PIR 2012 Photofinisher of the Year: The Imaging Depot

PIR 2012 Photofinisher of the Year: The Imaging Depot


The Imaging Depot is located in an old post-deco-style Greyhound bus depot built in 1940, but its business model—based on evolving the retail and BtoB photo-printing models in creative new directions—is as 21st century as its vast, gleaming, high-ceilinged interior.

The single-store specialty retailer is situated in the historic 25th Street district of Ogden, Utah, a forward-looking city of 75,000 that transformed a once notoriously seedy area of town into a thriving commercial space, with much repurposed and restored 19th and early 20th century architecture, and an artistic village atmosphere.

The Imaging Depot serves a region with a population of 450,000, and that doesn’t include Salt Lake City, about 45 minutes away. The “depot” concept not only reflects the building’s origin but also fits in with the company’s brand image as “The Home Depot” of imaging—a term that Mat Inkley, its founder and president, takes quite literally.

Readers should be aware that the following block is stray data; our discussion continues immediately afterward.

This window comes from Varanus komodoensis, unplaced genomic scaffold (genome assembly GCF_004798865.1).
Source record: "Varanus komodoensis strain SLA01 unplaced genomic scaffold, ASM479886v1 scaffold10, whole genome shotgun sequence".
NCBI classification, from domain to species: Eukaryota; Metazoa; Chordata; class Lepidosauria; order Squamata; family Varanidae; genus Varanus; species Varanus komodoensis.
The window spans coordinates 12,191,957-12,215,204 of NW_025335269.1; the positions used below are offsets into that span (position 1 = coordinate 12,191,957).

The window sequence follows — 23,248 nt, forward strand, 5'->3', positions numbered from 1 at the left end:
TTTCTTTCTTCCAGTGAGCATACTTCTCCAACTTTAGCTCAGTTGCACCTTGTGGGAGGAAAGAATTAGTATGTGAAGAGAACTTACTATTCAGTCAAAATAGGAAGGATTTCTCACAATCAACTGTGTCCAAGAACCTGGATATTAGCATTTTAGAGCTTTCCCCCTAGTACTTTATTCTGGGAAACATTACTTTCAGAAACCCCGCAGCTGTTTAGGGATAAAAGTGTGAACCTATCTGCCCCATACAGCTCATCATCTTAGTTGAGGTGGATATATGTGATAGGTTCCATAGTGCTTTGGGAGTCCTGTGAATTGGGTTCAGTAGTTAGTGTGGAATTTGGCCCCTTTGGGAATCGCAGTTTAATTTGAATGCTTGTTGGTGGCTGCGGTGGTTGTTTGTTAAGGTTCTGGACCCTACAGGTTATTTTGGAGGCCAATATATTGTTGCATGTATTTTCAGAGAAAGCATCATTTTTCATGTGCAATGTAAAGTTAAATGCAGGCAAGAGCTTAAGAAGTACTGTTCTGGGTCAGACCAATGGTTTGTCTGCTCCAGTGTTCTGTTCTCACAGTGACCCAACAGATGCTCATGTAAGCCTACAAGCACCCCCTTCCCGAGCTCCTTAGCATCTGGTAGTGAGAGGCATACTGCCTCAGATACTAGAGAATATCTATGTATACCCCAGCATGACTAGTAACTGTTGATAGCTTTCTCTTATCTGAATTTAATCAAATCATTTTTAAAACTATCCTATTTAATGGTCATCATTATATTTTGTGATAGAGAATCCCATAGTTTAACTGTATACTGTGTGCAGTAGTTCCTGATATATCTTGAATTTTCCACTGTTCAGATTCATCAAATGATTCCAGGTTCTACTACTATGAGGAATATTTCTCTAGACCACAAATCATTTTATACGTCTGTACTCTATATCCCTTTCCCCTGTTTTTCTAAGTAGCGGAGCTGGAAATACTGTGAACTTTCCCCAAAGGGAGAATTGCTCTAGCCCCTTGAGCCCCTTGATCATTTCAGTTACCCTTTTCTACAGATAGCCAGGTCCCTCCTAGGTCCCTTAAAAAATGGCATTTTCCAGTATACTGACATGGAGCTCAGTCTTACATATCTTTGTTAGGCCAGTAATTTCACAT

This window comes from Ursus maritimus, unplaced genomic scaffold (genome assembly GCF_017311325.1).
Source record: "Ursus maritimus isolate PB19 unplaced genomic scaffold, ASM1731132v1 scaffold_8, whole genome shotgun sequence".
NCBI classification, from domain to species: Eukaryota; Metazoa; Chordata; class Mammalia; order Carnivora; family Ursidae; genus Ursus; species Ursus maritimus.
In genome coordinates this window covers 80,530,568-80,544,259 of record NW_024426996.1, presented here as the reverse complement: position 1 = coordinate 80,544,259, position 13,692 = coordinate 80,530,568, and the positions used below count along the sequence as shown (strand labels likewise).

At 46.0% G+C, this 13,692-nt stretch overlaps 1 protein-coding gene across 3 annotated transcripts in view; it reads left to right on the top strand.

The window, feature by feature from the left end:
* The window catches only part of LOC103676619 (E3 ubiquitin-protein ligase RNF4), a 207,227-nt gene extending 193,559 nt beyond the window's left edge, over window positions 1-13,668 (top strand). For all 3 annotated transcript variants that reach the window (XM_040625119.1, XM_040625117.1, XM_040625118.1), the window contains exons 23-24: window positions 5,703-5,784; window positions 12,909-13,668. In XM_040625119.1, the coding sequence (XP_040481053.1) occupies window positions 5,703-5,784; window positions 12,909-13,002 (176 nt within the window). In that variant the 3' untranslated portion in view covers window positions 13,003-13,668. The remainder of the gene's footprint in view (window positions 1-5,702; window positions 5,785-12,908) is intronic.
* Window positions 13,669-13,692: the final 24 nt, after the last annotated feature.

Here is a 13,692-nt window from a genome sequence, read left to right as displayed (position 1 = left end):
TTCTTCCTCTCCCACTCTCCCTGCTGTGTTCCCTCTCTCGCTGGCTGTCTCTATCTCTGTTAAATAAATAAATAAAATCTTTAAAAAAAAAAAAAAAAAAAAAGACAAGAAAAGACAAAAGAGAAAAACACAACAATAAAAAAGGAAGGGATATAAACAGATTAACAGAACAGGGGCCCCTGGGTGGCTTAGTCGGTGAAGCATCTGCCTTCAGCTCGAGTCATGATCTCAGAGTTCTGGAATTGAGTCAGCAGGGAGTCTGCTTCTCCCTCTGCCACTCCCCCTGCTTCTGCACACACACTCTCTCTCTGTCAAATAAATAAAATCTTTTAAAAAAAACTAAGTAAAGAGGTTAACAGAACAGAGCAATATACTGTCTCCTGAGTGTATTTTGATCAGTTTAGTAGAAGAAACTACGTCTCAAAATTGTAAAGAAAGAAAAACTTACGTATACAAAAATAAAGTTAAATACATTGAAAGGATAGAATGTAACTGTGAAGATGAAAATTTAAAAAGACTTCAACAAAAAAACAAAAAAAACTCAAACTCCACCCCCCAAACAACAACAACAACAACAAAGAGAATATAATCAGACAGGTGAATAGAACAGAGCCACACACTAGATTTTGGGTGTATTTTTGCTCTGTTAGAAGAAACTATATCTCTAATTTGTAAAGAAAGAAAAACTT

Technically, The Imaging Depot is a start-up that will celebrate its 2nd anniversary this September, but the store feels so well established, well stocked, well organized and energetic that it seems like a longtime fixture of the community. That’s because Mat Inkley and his irrepressible, inspirational dad, Ron Inkley, have taken their decades of knowledge and experience in the photo industry and morphed it into a flourishing and creative enterprise that can do practically anything with images. And that includes scaling them to huge building and vehicle wraps or making a 33×6-foot photomural of Ogden Valley ringed by snowcapped Rocky Mountain peaks.